Arthroscopic and open Bankart repairs have proven efficacy in adults with recurrent anterior shoulder instability. Although studies have included children in their analysis, none have previously compared functional outcomes or redislocation rates between these 2 methodologies for anteroinferior glenoid labrum repair in this young population. We hypothesize that open and arthroscopic Bankart repair in children will have similar functional outcomes and redislocation rates, but differing results from adults treated in a similar manner.
A retrospective chart review was performed on all Bankart repairs performed between 2006 and 2010 at a tertiary care children’s hospital. A shift in treatment modalities occurred in 2008 creating 2 cohorts, open and arthroscopic. Brachial plexus injury, congenital soft-tissue disorder, or incomplete charts were excluded. Demographics, age at surgery, follow-up length, and sport were recorded. Telephone interviews were then performed obtaining the most current QuickDASH (Disability Arm, Shoulder, or Hand), WOSI (Western Ontario Shoulder Instability Index), SF-12 (Short Form 12), SANE (Single Assessment Numeric Evaluation), and verbal pain scores; as well as, inquiring about recurrent dislocation and further surgery.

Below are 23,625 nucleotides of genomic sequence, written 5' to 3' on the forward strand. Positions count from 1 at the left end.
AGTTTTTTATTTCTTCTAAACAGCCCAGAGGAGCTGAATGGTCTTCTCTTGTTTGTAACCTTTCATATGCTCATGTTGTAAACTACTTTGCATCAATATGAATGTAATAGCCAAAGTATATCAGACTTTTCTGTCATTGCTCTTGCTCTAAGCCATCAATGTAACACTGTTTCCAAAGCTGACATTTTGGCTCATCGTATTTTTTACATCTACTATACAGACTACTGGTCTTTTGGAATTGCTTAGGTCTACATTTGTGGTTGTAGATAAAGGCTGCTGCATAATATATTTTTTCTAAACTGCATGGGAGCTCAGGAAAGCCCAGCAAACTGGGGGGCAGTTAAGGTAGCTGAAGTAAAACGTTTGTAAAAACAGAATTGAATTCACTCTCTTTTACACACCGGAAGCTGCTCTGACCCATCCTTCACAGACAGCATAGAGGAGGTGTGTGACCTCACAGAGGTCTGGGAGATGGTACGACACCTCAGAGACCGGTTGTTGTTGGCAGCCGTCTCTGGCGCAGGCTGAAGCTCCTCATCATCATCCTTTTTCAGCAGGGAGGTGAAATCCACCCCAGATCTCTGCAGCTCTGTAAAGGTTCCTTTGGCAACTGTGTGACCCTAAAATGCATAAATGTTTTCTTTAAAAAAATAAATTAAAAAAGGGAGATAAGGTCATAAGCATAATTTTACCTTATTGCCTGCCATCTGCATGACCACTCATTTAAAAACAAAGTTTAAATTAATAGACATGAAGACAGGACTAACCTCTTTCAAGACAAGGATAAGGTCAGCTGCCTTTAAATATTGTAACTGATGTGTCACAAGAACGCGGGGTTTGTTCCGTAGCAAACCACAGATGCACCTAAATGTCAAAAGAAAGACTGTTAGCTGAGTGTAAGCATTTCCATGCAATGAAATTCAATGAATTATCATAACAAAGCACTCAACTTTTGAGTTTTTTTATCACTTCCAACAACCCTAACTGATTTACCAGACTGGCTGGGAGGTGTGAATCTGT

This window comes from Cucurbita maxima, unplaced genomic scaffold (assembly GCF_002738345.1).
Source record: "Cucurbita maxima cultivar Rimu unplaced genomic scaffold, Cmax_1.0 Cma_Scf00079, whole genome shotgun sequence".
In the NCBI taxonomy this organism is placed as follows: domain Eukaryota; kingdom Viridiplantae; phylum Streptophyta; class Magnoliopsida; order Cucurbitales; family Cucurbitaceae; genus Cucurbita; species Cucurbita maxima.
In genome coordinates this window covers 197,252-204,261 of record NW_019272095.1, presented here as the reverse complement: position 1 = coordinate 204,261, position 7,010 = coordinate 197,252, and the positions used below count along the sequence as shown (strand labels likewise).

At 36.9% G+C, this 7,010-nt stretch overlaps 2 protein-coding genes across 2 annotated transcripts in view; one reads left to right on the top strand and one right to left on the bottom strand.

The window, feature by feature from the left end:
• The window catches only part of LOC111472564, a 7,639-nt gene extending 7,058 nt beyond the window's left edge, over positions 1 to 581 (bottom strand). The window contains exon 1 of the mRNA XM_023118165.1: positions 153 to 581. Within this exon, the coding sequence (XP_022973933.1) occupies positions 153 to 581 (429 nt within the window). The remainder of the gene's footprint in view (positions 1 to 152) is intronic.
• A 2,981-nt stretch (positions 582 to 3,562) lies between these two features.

Ninety-nine children (16.9±1.5 y) were included (28 open, 71 arthroscopic). There were no differences in preoperative demographics. Fifty-one patients completed the questionnaires (11 open, 40 arthroscopic). No significant differences in the outcomes scores were seen between the 2 groups. Of the 99 patients, 21 (21%) had redislocation or secondary surgery; there was no significant difference in failure rate between groups (4 open, 17 arthroscopic). A plotted survival curve demonstrated that the adolescent shoulder undergoing Bankart repair for recurrent traumatic anterior instability has a 2-year survival of 86% and a 5-year survival of only 49%, regardless of technique.
In adolescents, there is no significant difference in functional outcomes or redislocation rates between open and arthroscopic Bankart repair, yet both demonstrate a very high risk of failure in this young, athletic population which contrasts the results in the historic adult population.
Level III—retrospective comparative study.
*San Diego School of Medicine, University of California
†Division of Orthopedic Surgery, Rady Children’s Hospital San Diego, San Diego, CA
The authors declare no conflicts of interest.
Reprints: Eric W. Edmonds, MD, Division of Orthopedic Surgery, Rady Children’s Hospital San Diego, 3030 Children’s Way, Suite 410, San Diego, CA 92123. E-mail: firstname.lastname@example.org.